Second, the court held there was sufficient evidence for a reasonable juror to conclude the Managers painted an unrealistically grim picture of MSP's financial health, but found there was no evidence the Managers gave St. Charles false information with respect to MSP's performance. Yet the narrative portion of the St. Charles report parrots the Managers' pessimistic forecasts, and the revenue and income numbers in the report are lower than MSP's internal revenue and income numbers. Based on this, a reasonable juror could conclude the Managers' conduct “deprived the appraiser's work of contractual integrity,” thus compelling an inquiry into the substantive fairness of the evaluation. See Senior Housing, 2013 WL 1955012 at *26. Without an inquiry into the substantive fairness of the valuation, how can it be said with any level of confidence the pessimistic prediction did not taint the appraisers' work?

Similarly, the district court held Mr. Hayworth's email to his father and Mr. Owsley's refusal to sell his interest to Mr. Leone constituted admissible evidence that the Managers did not believe the company was struggling, but it dismissed the evidence because “the fact that defendants had a motive to undervalue plaintiff's ownership in MSP does not constitute relevant evidence that defendants did undervalue plaintiff's stake.” Aplt.App. at 475. But without investigating the reasonableness of the valuation figures, how can the court conclude plaintiff's stake was not undervalued? Moreover, based on the Managers' conduct, a reasonable juror could conclude that the Managers did not believe the Valuation Firms' numbers and that their reliance on them was therefore in bad faith.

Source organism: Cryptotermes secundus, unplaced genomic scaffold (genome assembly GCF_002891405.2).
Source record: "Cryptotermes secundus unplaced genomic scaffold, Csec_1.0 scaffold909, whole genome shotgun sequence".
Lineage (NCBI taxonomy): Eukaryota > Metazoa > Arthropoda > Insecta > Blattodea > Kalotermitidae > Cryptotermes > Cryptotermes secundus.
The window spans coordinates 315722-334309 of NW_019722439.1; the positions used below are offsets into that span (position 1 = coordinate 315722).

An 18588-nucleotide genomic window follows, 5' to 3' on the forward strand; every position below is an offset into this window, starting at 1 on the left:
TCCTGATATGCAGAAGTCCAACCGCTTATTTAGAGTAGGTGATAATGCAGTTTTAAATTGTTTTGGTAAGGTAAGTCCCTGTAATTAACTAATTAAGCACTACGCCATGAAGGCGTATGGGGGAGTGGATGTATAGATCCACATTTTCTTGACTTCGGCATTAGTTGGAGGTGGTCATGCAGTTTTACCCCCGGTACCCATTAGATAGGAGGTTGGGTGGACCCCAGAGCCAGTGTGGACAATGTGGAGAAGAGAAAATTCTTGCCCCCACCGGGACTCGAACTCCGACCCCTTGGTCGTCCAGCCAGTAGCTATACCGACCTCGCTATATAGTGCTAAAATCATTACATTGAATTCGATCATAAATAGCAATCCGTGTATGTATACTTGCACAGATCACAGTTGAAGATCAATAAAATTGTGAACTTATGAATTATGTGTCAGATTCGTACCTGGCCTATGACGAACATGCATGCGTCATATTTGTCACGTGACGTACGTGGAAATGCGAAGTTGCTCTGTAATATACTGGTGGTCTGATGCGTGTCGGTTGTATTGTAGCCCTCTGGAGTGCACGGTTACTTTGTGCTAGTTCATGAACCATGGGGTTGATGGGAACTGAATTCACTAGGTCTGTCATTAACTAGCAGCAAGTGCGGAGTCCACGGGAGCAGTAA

As previously noted, three different types of “good faith” were at play in this case: the express contractual provision, an implied covenant of good faith, and the statutory safe harbor for good faith reliance on experts' opinions. Regardless of which one applies, the Managers bore the burden as movants for summary judgment to establish there were no genuine issues of material fact with respect to their defense of good faith reliance on outside valuations. Although the Managers are entitled to a rebuttable presumption of good faith in relying on the outside valuations, Mr. Leone has raised genuine issues of material fact to rebut that presumption. Without the presumption and given the existence of fact issues regarding the Managers' good faith, we conclude the district court erred in granting summary judgment in favor of the Managers on their affirmative defense.

V

We REVERSE the decision of the district court and REMAND for further proceedings consistent with this opinion.

FOOTNOTES

1.  Mr. Leone has not challenged the district court's recitation of facts in its order granting summary judgment. Accordingly, we rely primarily on that order in summarizing the facts of this case.

2.  Mr. Leone did not appeal the district court's grant of summary judgment against him on his claim that the Managers breached the implied duty of good faith by refusing to provide MSP's financial documents to him.

3.  DV Realty Advisors LLC, is part of a series of Delaware Supreme Court cases interpreting the various nuanced “good faith” clauses in LPAs, of which Gerber was one. The other cases are SIGA Techs., Inc. v. Permathene, Inc., 67 A.3d 330 (Del.2013); Norton v. K–Sea Transp. Partners L.P., 67 A.3d 354 (Del.2013); Brinckerhoff v. Enbridge Energy Co., Inc., 67 A.3d 369 (Del.2013); and Allen v. Encore Energy Partners, L.P., 72 A.3d 93 (Del.2013).

4.  The Managers contend Mr. Leone did not preserve his argument regarding the discrepancy in financial numbers. They assert, correctly, that he raised the issue for the first time in his Supplemental Brief in Opposition to Defendants' Motion for Summary Judgment. But the Managers responded to the argument in their Supplemental Reply Brief, and the district court specifically addressed the merits of Mr. Leone's argument in its order granting summary judgment in favor of the Managers. We therefore address it.

SEYMOUR, Circuit Judge.